Juggling the Holidays- A Firefighter Family Guide

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Not all First Responders get to be at home on Christmas Day.

It’s just a fact of life when you live this lifestyle!

Thankfully we have many solutions for helping family with the change in tradition and creating a new normal with this life.

It’s how we keep the world moving, and firefighters, along with their cohort of first responders, are no stranger to missing events.

This doesn’t always mean that it’s a walk in the park for those people to leave their family and traditions behind. No, it is certainly a sacrifice when plans get changed, especially year after year. And yeah… the holidays for first responders are stressful!

What about the Kids?

What our littlest humans don’t understand is when a family member, particularly a close one like mom or dad, has to miss out on the holiday festivities due to work.

This is especially true for our fire family, as many shift rotations call for working on the day before or day of a special event each year.

Some of the newer staff members can even work holidays every time those first few years to build up seniority. Other departments have a lottery or swap system- and lets just be honest, some firemen are just plain unlucky when it comes to time off!

So if you’re stuck in another year of Holiday rearrangements, or this is your first year on scene (check out my helpful thoughts on that first Christmas for the new fire wife), don’t sweat it.

Countless other families have been in this same situation and there’s a lot that can be done to help the Christmas season go smoothly!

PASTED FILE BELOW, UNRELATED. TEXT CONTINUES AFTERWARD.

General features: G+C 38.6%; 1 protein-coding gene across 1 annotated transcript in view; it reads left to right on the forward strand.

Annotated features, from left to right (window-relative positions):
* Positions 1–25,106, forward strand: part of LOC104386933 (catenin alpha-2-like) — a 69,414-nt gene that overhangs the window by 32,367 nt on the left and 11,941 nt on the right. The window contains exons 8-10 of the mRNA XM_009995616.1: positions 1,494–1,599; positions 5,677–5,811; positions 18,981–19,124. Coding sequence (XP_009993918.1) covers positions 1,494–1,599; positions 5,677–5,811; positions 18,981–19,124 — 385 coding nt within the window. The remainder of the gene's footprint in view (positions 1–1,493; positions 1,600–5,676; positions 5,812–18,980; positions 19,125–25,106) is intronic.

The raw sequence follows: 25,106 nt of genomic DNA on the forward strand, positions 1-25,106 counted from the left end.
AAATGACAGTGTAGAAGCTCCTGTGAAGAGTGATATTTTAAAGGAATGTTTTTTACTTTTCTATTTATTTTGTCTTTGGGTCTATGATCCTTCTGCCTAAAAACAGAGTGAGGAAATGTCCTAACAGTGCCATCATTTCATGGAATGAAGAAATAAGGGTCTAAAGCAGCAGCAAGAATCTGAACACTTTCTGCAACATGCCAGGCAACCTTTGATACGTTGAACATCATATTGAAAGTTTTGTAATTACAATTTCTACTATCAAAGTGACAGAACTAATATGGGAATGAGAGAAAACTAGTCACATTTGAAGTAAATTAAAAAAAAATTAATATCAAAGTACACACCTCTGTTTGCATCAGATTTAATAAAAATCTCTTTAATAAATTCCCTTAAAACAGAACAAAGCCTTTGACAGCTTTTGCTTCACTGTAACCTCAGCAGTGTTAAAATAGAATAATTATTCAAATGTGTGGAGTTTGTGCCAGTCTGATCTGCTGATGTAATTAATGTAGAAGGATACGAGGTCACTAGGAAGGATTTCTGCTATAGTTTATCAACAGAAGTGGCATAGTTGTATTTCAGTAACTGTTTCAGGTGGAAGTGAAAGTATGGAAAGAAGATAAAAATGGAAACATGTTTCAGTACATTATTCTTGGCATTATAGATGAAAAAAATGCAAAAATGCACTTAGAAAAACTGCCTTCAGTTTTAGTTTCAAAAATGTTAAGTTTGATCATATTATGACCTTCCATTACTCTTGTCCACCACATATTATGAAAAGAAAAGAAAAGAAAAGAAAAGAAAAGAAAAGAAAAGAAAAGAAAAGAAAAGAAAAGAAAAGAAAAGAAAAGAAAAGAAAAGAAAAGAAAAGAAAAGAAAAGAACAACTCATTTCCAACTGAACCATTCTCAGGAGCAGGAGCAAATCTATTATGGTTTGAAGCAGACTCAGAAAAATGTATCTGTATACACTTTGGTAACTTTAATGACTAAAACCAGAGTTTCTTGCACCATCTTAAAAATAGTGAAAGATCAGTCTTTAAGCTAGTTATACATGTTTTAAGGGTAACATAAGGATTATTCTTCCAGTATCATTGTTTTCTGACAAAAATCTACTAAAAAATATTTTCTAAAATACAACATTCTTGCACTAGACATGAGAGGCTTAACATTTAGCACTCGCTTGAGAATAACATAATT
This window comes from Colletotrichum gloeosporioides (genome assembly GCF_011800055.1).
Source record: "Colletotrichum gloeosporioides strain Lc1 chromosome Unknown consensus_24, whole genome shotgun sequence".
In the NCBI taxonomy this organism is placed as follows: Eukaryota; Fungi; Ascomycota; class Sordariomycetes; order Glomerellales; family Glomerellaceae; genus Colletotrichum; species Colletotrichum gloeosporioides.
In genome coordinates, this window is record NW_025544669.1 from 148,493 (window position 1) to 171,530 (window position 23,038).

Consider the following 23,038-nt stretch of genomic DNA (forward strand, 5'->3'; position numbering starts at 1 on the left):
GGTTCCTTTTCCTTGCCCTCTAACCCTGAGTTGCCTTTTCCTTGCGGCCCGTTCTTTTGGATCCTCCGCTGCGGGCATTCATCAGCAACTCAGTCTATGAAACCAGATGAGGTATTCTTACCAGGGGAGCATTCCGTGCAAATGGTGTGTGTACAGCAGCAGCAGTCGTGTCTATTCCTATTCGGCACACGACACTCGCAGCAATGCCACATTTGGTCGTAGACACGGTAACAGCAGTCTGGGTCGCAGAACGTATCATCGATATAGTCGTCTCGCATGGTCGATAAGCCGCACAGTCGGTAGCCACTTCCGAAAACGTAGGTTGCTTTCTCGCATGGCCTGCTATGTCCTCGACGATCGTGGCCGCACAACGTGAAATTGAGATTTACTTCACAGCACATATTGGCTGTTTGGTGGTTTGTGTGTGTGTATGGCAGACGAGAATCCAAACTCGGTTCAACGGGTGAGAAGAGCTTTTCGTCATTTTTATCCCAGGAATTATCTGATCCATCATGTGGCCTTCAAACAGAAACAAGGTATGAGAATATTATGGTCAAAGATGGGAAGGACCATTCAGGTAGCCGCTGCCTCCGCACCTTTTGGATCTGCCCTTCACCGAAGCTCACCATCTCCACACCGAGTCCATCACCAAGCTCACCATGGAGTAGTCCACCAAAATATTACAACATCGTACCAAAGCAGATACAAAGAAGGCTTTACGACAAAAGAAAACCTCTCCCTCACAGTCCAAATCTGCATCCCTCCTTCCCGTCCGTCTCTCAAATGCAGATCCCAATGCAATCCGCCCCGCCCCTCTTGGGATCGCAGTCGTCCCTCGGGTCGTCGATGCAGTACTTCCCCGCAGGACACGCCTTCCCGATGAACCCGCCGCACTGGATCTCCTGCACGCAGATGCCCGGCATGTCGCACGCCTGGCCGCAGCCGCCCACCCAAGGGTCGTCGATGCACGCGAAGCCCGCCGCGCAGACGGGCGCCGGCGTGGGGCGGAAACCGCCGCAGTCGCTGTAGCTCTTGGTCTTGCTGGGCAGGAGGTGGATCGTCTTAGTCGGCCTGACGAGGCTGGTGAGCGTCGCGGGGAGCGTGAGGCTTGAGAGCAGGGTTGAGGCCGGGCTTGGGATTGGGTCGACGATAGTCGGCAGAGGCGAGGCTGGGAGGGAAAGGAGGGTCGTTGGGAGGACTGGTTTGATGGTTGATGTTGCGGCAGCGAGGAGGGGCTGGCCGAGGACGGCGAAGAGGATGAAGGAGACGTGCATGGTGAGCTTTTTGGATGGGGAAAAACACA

What can the First Responder’s Family Do?

First things first, communicate among the adults in the household so you have a game plan, and here are some great ideas to have with that plan!

Don’t just assume that the pieces will ‘fall into place’ or that your first responder has a plan. If you haven’t discussed it, nothing will be done according to your expectations.

Make it extra special

Is there an extra special gift or event that you can go to? This is a smooth way to soften the blow, like a positivity sandwich. Here’s how it works


Step 1: Tell the kids you love them, but
Step 2: Dad/mom has to work on this holiday
Step 3: so we are going to celebrate by doing something special!


Sometimes that not available, or a little harder to do when you have small kids.

Don’t discount the small things though, remembering a favorite dessert or staying up past their bed time for a seasonal movie can be very impactful!

This last year I did small stocking stuffers every shift day, and the Christmas before it I did books leading up to the big day. It doesn’t take much to get kids excited, just some extra planning.

Celebrate a day early

This may sound like a no brainer, because it kinda is, but it can also be a hard pill to swallow if you are very dedicated to a specific day.

I understand, many of us have traditions that call for celebrations and it means a lot to us.

Celebrating a day early can be a great option to preserving traditions without sacrificing the firefighters presence, it can also mean that extra celebrations are done on the day of, while the family is apart.

We have done this option and it tends to be a lot of fun, we loved getting presents a day early!

Then the kids are entertained with their new toys on shift day. Plus, if you have young kids (like I do) they don’t actually know what day it is!

I may use that to my advantage, they can’t read a calendar anyways…

Get up early to celebrate before firefighter leaves for work

Some folks don’t like to do it the day before, so the other option is to get up early before Firefighter has to go!

We had considered this option, and it is definitely something we are going to remember when our kids are older. Hopefully this doesn’t mean like 3 am, but if it does, I hope you have some amazing coffee and nap time for the kids planned out!

Get other family involved so the kids have distractions

When you love your family, you love your family! This means spending time with the in-laws, out-laws, grandparents and cousins. It can also be whatever family you love, like those friends that we couldn’t live without.

Get them in on the celebrations this year to help with the absence of your first responder and you might be surprised at how much extra family can contribute to your holiday season!